Eventually I work up to what was considered better work on a production platform. It was an Exxon operation, and being a production rig it got better food and living quarters. There was one engineer on it that fished on all his off time, he would bring maybe 100 pounds of frozen fish back on his trip back home every week. One time he got this brilliant idea to just catch them all at once. The fish, each weighing maybe 20-30 pounds, were always swimming in a school. He got a big net, had hold of a rope coming off one end of it,  threw some food waste in the water to get them all grouped tightly, and he threw the net over them.

They almost took him to the bottom of the sea. Luckily he released the rope before last contact with the platform.

I got to see a large hammerhead circling its prey, a school of manta rays, porpoises and countless sunsets on the water.

I was scheduled to fly out off what was to be my last oil rig gig, I had moved to New Orleans and enrolled in Delgado Community College. I got up that morning about 3AM, got some coffee and stepped outside. I noticed an especially large shipping vessel with five cranes trolling along fairly close.

We were on a very special, experimental oil rig. It was in a trench, a part of the Gulf that is downstream from the outlet of the Mississippi River, hundreds of feet deeper than the usual shallow Gulf. Our rig was standing on one giant stilt-like structure, and held in the air by suspension cables.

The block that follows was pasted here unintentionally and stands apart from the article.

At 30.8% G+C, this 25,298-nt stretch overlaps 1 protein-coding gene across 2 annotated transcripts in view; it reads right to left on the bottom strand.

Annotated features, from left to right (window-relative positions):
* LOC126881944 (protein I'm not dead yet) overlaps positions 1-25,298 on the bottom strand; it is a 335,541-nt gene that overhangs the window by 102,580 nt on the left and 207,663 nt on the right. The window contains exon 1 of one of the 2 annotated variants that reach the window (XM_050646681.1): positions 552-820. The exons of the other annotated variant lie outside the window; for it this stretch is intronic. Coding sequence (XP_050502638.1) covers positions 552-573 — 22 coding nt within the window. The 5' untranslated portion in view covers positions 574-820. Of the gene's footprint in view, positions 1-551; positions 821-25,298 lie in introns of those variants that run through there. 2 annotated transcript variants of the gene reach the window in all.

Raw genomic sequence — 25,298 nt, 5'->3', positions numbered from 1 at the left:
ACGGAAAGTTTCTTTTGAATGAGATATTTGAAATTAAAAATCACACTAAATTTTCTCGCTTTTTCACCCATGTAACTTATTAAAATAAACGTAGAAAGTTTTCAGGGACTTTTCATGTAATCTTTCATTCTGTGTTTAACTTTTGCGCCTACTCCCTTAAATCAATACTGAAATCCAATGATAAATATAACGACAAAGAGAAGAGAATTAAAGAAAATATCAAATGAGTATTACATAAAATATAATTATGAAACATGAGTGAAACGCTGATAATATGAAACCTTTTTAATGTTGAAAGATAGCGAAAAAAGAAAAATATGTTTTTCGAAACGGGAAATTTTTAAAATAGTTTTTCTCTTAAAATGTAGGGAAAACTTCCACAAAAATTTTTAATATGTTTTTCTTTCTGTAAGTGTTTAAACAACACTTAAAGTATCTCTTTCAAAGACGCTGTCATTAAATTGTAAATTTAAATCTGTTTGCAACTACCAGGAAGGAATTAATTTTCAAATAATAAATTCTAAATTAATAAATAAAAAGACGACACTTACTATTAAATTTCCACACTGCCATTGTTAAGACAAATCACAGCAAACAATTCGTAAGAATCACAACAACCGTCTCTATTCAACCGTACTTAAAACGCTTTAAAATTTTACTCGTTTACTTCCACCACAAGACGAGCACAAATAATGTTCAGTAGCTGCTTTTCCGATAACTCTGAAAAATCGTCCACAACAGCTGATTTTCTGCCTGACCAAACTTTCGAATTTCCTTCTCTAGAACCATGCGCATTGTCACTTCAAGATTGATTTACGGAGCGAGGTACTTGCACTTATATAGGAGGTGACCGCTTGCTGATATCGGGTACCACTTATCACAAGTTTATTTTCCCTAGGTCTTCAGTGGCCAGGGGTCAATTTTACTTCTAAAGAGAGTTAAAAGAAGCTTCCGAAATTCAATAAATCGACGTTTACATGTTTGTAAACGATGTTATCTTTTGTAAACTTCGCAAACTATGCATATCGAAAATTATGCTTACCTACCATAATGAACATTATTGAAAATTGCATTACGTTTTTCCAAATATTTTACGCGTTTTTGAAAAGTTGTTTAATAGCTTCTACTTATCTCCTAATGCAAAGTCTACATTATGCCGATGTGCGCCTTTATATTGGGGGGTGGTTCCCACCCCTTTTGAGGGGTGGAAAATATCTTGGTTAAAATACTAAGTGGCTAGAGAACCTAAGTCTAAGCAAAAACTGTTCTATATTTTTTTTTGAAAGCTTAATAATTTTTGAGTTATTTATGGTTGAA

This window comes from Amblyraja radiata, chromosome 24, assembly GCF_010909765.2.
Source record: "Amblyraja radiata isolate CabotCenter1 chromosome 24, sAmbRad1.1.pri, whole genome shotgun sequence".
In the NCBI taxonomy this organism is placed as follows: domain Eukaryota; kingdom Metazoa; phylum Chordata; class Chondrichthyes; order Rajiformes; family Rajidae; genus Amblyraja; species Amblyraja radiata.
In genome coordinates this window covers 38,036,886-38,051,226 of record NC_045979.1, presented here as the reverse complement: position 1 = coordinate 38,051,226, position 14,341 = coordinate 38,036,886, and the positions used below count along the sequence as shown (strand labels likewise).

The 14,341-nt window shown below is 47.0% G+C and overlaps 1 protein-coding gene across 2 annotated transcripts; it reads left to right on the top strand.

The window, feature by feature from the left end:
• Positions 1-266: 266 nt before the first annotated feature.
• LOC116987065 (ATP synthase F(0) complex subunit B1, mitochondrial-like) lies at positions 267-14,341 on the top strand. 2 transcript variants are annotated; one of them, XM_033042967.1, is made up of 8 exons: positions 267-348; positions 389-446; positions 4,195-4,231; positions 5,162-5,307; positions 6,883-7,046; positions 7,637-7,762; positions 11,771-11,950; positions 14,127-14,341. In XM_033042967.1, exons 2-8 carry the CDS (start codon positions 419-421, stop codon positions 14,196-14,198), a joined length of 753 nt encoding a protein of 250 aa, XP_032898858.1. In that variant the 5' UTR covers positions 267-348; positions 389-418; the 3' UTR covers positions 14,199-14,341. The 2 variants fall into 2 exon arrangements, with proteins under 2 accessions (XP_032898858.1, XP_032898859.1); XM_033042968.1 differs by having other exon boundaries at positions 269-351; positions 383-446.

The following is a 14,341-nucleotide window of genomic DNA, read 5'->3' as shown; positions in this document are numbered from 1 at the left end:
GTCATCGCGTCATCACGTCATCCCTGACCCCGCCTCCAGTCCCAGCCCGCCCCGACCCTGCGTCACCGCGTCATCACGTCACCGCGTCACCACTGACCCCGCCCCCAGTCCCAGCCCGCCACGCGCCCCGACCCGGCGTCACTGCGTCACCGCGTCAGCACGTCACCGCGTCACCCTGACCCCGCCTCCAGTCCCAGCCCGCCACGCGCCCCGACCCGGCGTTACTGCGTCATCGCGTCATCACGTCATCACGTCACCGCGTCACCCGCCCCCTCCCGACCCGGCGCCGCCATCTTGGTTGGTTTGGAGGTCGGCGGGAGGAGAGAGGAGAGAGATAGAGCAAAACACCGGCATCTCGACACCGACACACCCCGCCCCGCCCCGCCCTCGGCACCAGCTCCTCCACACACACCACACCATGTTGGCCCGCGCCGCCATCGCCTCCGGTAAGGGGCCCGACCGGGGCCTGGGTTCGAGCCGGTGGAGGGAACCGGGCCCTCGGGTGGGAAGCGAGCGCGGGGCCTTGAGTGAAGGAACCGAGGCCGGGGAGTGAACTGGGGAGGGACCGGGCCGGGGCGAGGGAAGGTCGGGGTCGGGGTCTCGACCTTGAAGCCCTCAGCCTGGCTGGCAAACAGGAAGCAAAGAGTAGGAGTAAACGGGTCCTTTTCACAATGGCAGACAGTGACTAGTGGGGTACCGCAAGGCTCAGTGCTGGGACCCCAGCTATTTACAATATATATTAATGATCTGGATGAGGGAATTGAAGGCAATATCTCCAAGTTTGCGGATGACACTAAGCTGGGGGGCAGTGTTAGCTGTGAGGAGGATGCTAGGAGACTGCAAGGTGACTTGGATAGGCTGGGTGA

Most Gulf based oil rigs are not like that, they are in shallow water and much more stable.

Over the years I had been in weekly emergency drills. That morning at about 5AM an unscheduled alarm went off, everyone ran outside. And there was that giant ship heading straight towards our rig. It was without power and had no means of steering. It was about 150 feet away, floating at water current speed to us.

It was a Korean vessel. When it got extremely close, a Korean deckhand ran out in the middle of the boat and snapped a flash photo of our rig looming over him. We laughed.

The boat slammed into and did about $100,000 in damage, but nothing catastrophic or of danger to personnel.

That was my last morning on an oil rig. Good times.

The author of this blog also has two books available on Amazon. Athena Techne uses some of the autobiographical content of this blog and adds a philosophical perspective utilizing the ancient Greek god Athena.

Athena Techne :: Page

Autistic Crow Computer is a fiction set in Seattle, about an autistic boy and two crows. The book was written for young autistic readers, although reviews by non-autistics have been positive.

Autistic Crow Computer :: Page